Project: Published/Partnered Data Sidebar

Alone, or with a partner, find a significant dataset or (several) that you want to dig into deeper. Use spreadsheets, SQL, Carto – whatever gets the job done.

Table of contents
Thursday, December 15 at 11:59 PM
100 Project points
  • A written piece of at least 500-800 words that is intended for a wider audience (i.e. not just me)

  • 3 data visualizations. Can be maps, charts, tables, etc.

  • Use at least 2 datasets.


Basically, produce a story that for practical purposes, such as winter, can't rely on interviews or personal observation of an event, but is still interesting as an analysis. So, not breaking news, but describe the world with data.

You can work with a partner. Best thing to do this weekend is read and research. Look up datasets. We'll figure out the technical details next week.

Where to find 2 interesting datasets

I recommend sticking to CSV files. But I'll be around next week to help with tech support.

Places to find interesting datasets:

  • OpenDataNetwork – find data across all city data portals with an easy search.
  • MuckRock – reap the benefits of others FOIAs
  • – a startup that crawls the web for huge public data sets.

Visualization inspiration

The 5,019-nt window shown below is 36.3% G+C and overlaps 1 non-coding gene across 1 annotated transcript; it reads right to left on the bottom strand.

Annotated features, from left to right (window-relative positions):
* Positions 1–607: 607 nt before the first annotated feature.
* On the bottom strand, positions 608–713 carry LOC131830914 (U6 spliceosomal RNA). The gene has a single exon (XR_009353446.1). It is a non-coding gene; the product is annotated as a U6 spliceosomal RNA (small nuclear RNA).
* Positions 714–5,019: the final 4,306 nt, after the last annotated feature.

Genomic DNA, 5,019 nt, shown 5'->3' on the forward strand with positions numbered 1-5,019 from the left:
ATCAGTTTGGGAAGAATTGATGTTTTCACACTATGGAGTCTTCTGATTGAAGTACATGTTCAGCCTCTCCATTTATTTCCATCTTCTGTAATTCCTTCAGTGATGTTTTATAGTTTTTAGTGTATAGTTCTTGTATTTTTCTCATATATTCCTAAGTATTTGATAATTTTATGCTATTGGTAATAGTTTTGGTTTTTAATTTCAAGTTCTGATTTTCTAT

A catalog of inspiration: Spreadsheet-Made Data Visualizations That Are Relatively Simple and Absolutely Effective

I'll have a long list for next week, but here's a couple of visualizations doable by anybody, but undervalue as visualizations:

Tour de France dopes

Doesn't get much simpler than this:

Ferguson's witnesses

Would you believe that a plain-old table could shine for such a charged and complicated story? There's a few ways that this chart could be polished, but that did it take to produce it? Reading the testimony, which you would do already. But also, being committed to finding the truth, as confusing or contradictory as it may seem:



Whatever you do, do the opposite of a word cloud

Examples to note

Remember the Social Security Administration babynames data? David Taylor did an excellent, multi-part analysis of the data using Tableau that helps reveal the depth and limitations of this data, and also, the history of getting a SSN:

            <script type='text/javascript'>                    var divElement = document.getElementById('viz1480454393655');                    var vizElement = divElement.getElementsByTagName('object')[0];          '644px';'929px';                    var scriptElement = document.createElement('script');                    scriptElement.src = '';                    vizElement.parentNode.insertBefore(scriptElement, vizElement);                </script>

In a past session of this class, I walked through an example of how to use SQL to quickly find insights in a big dataset such as the SF crime data. It's a meandering writeup, but the nutgraf of a good data analysis and visualization are there: it's not that interesting that crime rises or falls a few percent every year. It is really interesting when certain crimes fall a lot over time.

And one of my all time favorites from I Quant NY: The NYPD Was Systematically Ticketing Legally Parked Cars for Millions of Dollars a Year- Open Data Just Put an End to It